Most Democratic likely primary voters were undecided, according to an mid-April poll for the Atlanta Journal-Constitution. But James got 20 points in the poll of 473 people and Amico got 10 points. The poll has a 4.5-point margin of error.

Both made a point of saying they think teachers should be paid more — and that those educators shouldn’t be armed at work, as they have enough to do already without being in charge of security too.

Amico runs a car transport company, and she says the family-owned business employs thousands of union truckers and mechanics. At the debate, she said she’d draw on skills honed while managing a large and complex organization to solve problems in a chamber that’s likely to be controlled by a different party.

She said she wants her daughters to be able to grow up into a world where they can expect equal pay and equal treatment. But she said she’s coming to the race as a businesswoman as well. She said she’s spent the last 15 years solving problems that many political leaders said weren’t solvable.

“While your elected officials were talking about how to solve health care, I’ve been providing it to 3,500 families. While they were talking about what to do about parental leave, Ive been providing paid parental leave to my employees.”

James is an entrepreneur with many things on her resume, including as founder of The Susan Jolley Awareness Program, which aims to educate women on the impact and prevention of gynecological cancers.

Her fundraising total is low — incredibly low for someone trying to achieve name recognition across the state. But James said she thinks big money ought to be out of politics, and too many politicians make decisions based on the pocket, not on the people. She said it’s fine that she doesn’t have big endorsements because she’s endorsed by the people.

“I’m an advocate standing on advocating for Medicaid expansion, paying our teachers a livable wage, protecting our veterans, ratifying the equal rights amendment here in the state of Georgia,” said James, adding that she’d also aim to ban assault weapons and move to paper ballots, among other measures.

Early voting in the primaries is already underway. Election day is May 22.

Care to see the entire debates? They’re a half-hour each and are on the Atlanta Press Club’s Facebook page: Republicans and Democrats.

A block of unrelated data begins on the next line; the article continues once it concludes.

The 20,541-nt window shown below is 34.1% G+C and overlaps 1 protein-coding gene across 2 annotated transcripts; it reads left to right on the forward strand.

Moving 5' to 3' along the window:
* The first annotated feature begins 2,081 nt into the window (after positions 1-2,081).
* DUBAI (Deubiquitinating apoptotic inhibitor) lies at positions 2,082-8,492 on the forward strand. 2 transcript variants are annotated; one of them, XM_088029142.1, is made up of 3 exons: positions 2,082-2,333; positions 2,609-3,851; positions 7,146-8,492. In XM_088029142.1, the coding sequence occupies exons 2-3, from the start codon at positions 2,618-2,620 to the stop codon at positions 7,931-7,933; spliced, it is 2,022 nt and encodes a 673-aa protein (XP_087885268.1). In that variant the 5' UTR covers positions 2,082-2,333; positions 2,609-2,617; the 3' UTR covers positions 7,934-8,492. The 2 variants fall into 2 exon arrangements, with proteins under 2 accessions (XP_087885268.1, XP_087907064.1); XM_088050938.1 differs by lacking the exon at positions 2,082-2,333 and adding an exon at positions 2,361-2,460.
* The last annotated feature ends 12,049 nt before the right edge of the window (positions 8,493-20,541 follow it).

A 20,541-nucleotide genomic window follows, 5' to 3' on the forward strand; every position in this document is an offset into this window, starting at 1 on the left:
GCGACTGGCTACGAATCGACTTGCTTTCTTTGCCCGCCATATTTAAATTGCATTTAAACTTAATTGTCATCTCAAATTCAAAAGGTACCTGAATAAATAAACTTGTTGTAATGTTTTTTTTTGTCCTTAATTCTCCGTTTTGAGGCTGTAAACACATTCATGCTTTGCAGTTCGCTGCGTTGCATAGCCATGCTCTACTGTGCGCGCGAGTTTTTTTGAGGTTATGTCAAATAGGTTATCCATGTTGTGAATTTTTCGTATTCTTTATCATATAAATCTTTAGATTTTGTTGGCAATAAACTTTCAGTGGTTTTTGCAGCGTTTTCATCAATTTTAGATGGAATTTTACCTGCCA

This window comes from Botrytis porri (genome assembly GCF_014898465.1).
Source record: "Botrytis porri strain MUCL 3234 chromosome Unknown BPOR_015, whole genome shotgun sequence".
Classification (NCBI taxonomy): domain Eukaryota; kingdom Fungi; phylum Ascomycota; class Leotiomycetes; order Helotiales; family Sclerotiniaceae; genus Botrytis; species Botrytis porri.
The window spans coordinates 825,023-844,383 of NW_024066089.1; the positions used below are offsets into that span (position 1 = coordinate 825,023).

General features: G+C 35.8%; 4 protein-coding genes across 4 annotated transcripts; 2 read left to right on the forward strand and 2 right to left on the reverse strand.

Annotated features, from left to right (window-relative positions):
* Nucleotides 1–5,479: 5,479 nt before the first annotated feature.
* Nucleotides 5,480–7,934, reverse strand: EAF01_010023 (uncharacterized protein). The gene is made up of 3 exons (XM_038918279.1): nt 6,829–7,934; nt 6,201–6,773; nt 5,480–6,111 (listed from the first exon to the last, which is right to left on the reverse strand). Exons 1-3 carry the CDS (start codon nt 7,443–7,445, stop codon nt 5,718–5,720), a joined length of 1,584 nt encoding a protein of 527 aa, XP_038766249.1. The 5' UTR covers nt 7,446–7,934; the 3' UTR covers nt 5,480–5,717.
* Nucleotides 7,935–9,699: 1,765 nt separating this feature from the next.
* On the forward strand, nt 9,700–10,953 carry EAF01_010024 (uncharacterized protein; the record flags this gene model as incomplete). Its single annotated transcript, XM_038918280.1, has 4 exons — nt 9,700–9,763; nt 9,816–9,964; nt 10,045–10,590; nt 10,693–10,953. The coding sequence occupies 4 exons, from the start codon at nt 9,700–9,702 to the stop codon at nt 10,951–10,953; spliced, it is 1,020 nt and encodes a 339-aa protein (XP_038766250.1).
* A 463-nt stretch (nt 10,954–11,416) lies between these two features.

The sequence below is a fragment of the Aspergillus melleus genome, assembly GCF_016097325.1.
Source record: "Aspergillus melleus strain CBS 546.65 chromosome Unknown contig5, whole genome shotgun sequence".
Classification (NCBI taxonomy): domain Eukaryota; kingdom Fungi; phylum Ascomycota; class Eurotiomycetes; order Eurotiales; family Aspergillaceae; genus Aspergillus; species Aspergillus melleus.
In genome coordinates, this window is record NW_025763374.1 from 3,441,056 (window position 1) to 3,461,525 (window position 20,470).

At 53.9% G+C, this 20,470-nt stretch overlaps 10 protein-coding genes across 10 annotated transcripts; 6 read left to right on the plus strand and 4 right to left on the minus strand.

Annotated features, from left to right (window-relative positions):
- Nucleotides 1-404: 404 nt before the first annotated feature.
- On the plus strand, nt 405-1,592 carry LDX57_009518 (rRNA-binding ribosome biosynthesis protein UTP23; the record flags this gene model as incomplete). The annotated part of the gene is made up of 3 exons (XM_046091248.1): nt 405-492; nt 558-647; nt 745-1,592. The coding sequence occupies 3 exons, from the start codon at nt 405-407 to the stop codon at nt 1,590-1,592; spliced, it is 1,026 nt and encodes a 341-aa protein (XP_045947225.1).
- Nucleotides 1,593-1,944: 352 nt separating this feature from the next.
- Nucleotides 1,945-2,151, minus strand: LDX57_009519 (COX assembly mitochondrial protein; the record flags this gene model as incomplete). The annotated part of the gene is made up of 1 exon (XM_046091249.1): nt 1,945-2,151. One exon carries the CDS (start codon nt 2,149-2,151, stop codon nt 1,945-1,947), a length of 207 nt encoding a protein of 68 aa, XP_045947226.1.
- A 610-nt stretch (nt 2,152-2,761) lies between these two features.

Maggie Lee

Maggie Lee is a freelance reporter who's been covering Georgia and metro Atlanta government and politics since 2008.


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  1. Melanie May 11, 2018 9:27 pm

    Wondering where the “conversation” is about “conservation” in our state with these candidates? It’s interesting that 2 small letters, simple little letters, can mean so much in a word.

    Georgia’s made WABE headline news as Stephane Stokes reports us as the #1 state in the country for tree canopy destruction. http://bit.ly/2jPRi7L The study reported recent findings that “Georgia lost an average of 18,000 acres of urban tree cover per year — more than any other state” and estimated that “tree loss in Georgia has cost the state more than $5 million dollars per year.” I would say that’s conservative when you consider we have the highest cost of water in the entire country. https://bit.ly/2KxMqjS

    Yet we have some of THE most valuable forests in the country, if not the world. Old Growth. Big ones in undisturbed, pre-European soils and wetlands with 25′ girths and heights of 120′. They cannot be replicated. Only destroyed or protected.

    Top states for loss of tree coverage: Georgia, Alabama and Florida.

    Top states with the greatest loss of tree coverage in Urban areas: Georgia, Alabama, Rhode Island, Nebraska and Washington DC,

    Where is that finger pointing? I’m talking about the once beautiful City-in-the-Forest. http://bit.ly/2jR1cWH

    “The research estimates the approximate loss of benefits from trees in urban areas is $96 million per year. The annual benefits from trees, including natural air pollution removal, carbon sequestration, decreased building energy use and the resulting decreased power plant emissions are an estimated $18.3 billion.”

    Where are our trees going? To development’s land fills. To failed stream buffer protection. To failed tree ordinance protection. To failed zoning protection that requires hydro and geologic engineering studies before granting developers carte blanche to those last remaining remnant canopied parcels. To the lack of soil and wetland protection in a state with unique and shallow top soils on top of highly viscous clay. To the energy industry that converts our high-value SE trees into pellets, including 1,000 year old cypress trees, and exports them to Europe under the false pretense of “green bio-fuel”. With subsidy incentives? Where are these industries focused? Our Deep South. Our rural communities. Our urban “wild” pockets not yet conceived of as valuable. Our own back yards as cypress mulch or 4,000 square foot homes for 2 people. We’ve invited them in.

    Why are we not talking about our risk of stormwater costs that impacted Houston which in turn impacted the rest of the country in tax dollars spent to repair what mis-managed development broke? Why don’t we address the cost of biodiversity slowly collapsing around us which will impact agriculture, food supply chains and the life cycle built around our keystone trees? What about the health consequences in diseases that will continue increasing as we continue to let our high value trees perish. It’s hard to measure what removing something that’s been here longer than us will do to us.

    I’m not sure who to vote for here since what’s important to me in this life isn’t included in the conversation.

    Do we dare have this conversation at the state level? Do we care? How much longer can we afford not to care? Care deeply.

    Georgia, this is very risky business. http://bit.ly/2I8OfWZReport

    1. Noel M May 15, 2018 10:38 am

      Melanie, you are spot on in raising this issue in terms of what should be a key point for those running for statewide public office.

      I also agree with the way you are framing it, which is as an economic and quality of life issue – not just one of concern to so-called “tree huggers.”Report